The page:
Our students may initially balk at tackling these kinds of problem in our classes because they think we should be lecturing or giving them easier work to do, but these kinds of realistic problems will motivate our students in many ways. Peer interaction is a primary motivating force for our students, so asking them to work together can be exciting and they will often prepare more fully for a class where they are frequently required to solve problems with peers. Realistic problems also remind them that they can use what they learn in our courses in the real world: for first generation students and for students who already work in the world beyond the university, this is a clear demonstration of the relevance and meaning of our disciplines, which can counter students’ beliefs that learning in our class is just a matter of pleasing us.

Examples of sophisticated disciplinary work students can tackle

From an Introduction to Physics course:

The activity described below invites students into the disciplinary thinking of physics with a familiar, realistic scenario.

  1. For homework, students read a short chapter about momentum and its conservation.
  2. In the class meeting after they’ve done this reading, students get in groups and each group is given a tennis ball and the following scenario:

Your friend is a high school baseball coach needs your help. She knows that follow-through (swinging the bat completely through the hit) is a key aspect of good hitting, but she can’t quite figure out why. As a physicist, you can help her and her players. From a physics perspective, what two aspects of the follow-through swing is are most important?

  1. The grip the batter has on the bat.
  2. Where on the bat the batter connects.
  3. The force on the ball.
  4. How hard the batter hits.
  5. How hard the batter swings.
  6. Groups work for 7 minutes to make their decisions and prepare to share and defend their choices.
  7. After 7 minutes, groups share choices by simultaneously hold up cards that show their choices. The instructor asks students to explain their thinking, noting carefully how students are using and interpreting the concepts about which they’ve read. The instructor then fills in gaps in students’ understanding of the concepts with a very brief (8-10 minute), targeted mini-lecture.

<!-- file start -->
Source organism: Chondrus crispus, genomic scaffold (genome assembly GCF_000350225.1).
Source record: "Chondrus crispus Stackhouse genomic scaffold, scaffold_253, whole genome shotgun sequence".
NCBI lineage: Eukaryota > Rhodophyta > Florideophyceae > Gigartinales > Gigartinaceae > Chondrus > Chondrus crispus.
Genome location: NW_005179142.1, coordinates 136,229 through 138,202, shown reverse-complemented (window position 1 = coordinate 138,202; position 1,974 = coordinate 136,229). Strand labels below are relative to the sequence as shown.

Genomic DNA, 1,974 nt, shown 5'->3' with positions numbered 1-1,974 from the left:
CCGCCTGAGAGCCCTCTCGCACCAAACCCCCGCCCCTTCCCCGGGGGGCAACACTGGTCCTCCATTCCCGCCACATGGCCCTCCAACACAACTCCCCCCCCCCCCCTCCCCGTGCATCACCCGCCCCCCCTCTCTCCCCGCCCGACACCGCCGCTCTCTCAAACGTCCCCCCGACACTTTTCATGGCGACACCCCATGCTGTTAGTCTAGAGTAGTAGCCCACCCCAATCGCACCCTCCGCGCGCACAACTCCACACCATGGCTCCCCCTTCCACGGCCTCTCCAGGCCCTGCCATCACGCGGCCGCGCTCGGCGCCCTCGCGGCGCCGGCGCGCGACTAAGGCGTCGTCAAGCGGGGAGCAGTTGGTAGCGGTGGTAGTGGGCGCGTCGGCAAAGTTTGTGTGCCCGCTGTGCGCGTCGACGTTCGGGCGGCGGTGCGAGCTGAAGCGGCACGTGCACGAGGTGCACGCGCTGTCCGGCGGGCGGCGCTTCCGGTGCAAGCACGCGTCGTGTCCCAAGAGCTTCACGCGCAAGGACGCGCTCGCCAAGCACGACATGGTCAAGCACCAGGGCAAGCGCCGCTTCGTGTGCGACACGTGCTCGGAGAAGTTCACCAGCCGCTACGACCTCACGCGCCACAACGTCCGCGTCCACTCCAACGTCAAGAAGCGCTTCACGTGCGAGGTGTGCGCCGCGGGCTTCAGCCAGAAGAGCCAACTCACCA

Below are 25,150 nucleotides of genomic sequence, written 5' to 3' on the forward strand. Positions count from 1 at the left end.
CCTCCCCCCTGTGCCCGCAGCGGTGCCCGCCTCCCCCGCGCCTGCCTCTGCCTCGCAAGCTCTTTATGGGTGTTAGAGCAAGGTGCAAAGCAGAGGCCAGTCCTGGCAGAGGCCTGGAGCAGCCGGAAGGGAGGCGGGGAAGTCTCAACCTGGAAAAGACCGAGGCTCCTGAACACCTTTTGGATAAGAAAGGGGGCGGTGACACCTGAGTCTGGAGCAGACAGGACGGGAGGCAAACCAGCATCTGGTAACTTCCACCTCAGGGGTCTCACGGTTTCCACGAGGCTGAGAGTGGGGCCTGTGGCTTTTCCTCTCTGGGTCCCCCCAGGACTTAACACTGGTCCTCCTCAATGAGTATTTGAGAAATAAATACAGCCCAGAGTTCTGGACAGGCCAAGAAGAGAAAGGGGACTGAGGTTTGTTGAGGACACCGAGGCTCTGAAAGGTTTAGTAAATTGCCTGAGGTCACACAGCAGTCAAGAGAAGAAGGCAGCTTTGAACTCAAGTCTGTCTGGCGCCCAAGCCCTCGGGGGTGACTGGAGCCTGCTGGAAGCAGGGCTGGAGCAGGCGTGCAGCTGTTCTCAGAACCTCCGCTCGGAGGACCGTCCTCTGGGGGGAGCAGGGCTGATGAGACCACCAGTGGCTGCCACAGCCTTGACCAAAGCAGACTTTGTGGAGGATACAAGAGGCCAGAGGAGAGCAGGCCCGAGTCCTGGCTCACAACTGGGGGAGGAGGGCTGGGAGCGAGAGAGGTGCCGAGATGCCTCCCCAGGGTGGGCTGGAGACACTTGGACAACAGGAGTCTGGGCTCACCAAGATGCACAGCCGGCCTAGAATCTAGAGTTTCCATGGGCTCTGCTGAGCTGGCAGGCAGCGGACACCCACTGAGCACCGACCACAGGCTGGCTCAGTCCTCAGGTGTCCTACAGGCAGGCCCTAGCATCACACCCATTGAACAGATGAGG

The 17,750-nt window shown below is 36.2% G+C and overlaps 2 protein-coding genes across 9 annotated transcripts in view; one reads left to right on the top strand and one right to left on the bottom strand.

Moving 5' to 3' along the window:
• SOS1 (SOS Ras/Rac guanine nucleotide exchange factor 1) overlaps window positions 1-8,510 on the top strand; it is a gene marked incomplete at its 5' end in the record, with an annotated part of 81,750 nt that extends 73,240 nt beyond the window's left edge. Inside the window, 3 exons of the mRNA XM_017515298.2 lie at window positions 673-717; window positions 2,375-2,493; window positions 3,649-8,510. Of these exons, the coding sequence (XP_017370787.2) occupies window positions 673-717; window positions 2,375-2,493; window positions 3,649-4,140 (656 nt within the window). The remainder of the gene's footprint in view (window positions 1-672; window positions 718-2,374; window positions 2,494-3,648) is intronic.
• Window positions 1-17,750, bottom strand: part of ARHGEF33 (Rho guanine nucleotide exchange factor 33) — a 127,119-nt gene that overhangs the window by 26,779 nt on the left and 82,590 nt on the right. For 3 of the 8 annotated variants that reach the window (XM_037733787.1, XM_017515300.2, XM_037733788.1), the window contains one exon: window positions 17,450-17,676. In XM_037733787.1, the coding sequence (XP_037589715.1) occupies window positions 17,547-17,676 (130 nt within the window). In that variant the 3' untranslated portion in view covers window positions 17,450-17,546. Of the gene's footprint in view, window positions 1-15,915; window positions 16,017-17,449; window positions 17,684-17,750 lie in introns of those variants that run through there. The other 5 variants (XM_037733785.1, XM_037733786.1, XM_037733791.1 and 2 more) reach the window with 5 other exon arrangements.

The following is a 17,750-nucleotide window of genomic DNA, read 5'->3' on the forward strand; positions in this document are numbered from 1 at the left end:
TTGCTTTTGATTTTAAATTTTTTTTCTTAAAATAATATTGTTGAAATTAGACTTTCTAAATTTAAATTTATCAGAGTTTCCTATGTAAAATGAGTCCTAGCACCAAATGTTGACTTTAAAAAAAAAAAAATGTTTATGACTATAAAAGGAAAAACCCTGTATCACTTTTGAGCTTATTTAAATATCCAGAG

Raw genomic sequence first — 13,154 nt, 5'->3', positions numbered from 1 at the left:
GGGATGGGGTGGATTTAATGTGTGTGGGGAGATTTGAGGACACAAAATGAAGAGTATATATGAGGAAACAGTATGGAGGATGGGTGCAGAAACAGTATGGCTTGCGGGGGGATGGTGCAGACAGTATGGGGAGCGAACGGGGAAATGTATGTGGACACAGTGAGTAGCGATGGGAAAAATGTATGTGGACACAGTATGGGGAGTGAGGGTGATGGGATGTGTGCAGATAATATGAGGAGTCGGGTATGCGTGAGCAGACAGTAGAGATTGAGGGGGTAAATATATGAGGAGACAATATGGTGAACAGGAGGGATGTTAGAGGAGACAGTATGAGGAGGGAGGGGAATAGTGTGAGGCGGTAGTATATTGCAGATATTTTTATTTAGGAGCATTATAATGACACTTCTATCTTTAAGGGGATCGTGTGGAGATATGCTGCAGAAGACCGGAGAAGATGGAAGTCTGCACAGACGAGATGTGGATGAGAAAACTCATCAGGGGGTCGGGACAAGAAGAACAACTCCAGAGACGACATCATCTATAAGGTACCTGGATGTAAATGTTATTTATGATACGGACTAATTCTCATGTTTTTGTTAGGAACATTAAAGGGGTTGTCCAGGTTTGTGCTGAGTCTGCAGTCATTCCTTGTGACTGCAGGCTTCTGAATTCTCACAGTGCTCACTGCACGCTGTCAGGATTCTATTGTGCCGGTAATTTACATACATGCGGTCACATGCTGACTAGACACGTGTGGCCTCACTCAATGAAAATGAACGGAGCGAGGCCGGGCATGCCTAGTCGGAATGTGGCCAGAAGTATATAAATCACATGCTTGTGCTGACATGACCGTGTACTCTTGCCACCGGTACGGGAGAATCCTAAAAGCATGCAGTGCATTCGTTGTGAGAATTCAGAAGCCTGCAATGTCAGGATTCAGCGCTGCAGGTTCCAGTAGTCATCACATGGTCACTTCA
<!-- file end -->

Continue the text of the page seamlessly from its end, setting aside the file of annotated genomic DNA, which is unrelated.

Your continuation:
8. Students are asked to individually reflect in writing about either a discovery they’ve made or a question they still have about momentum

From a Human Resources Management course:

The activity described below requires students to practice the disciplinary thinking and decision making Human Resources professionals use with an authentic scenario.

  1. For homework, students read a chapter about key concepts and practices that human resources managers use to ensure a diverse and inclusive climate in organizations.
  2. In the class meeting after they’ve done this reading, students get into groups and are given a short scenario describing how Google’s Human Resources department responded to a controversial memo circulated within the company which reinforced gender stereotypes.
  3. Groups work for 5 minutes to evaluate the effectiveness of Google’s response in relation to concepts about inclusive HR practices from the reading. They have to decide how effective the response is on a scale from 0-10. To do this, they will have to discuss and debate how more than one concept they’ve read about applies to this novel situation. Students will have to work to consider how to defend the score they come up with.
  4. After 5 minutes, groups share their evaluations of the situation by simultaneously writing their scores on the whiteboard. The instructor asks students to justify their scores and explain how they were thinking about the scenario and the readings as they do so, noting carefully how students are using and interpreting the concepts about which they’ve read. The instructor then fills in gaps in students’ understanding of the concepts.
  5. Groups are now asked to select which of two key practices they would recommend to Google’s HR department going forward. They discuss this for 5 minutes and again reveal their answers simultaneously. The instructor asks students to defend their decisions and explain how the practice they’ve chosen will potentially affect employees and the organization as a whole, noting carefully how students are using and interpreting the practices about which they’ve read. The instructor then fills in gaps in students’ understanding of these practices.
  6. Finally, students are asked to individually reflect on how their thinking is changing by explaining how they can see themselves using the inclusive practices they have been learning about in their future or current workplace.


  • Barkley, E. F. (2010). Analysis and critical thinking. In Student engagement techniques: A handbook for college faculty (pp. 186-217). San Francisco, CA: Jossey-Bass.
  • Patton L. D., Renn, K. A., Guido, F. M., & Quaye, S. J. (2016). Epistemological and intellectual development. In Student development in college: Theory, research, and practice (3rd ed., pp. 314-335). San Francisco, CA: Jossey-Bass.

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If you’d like to learn more about how to help your students as they move through the different stages of cognitive development, please feel free to request a consultation.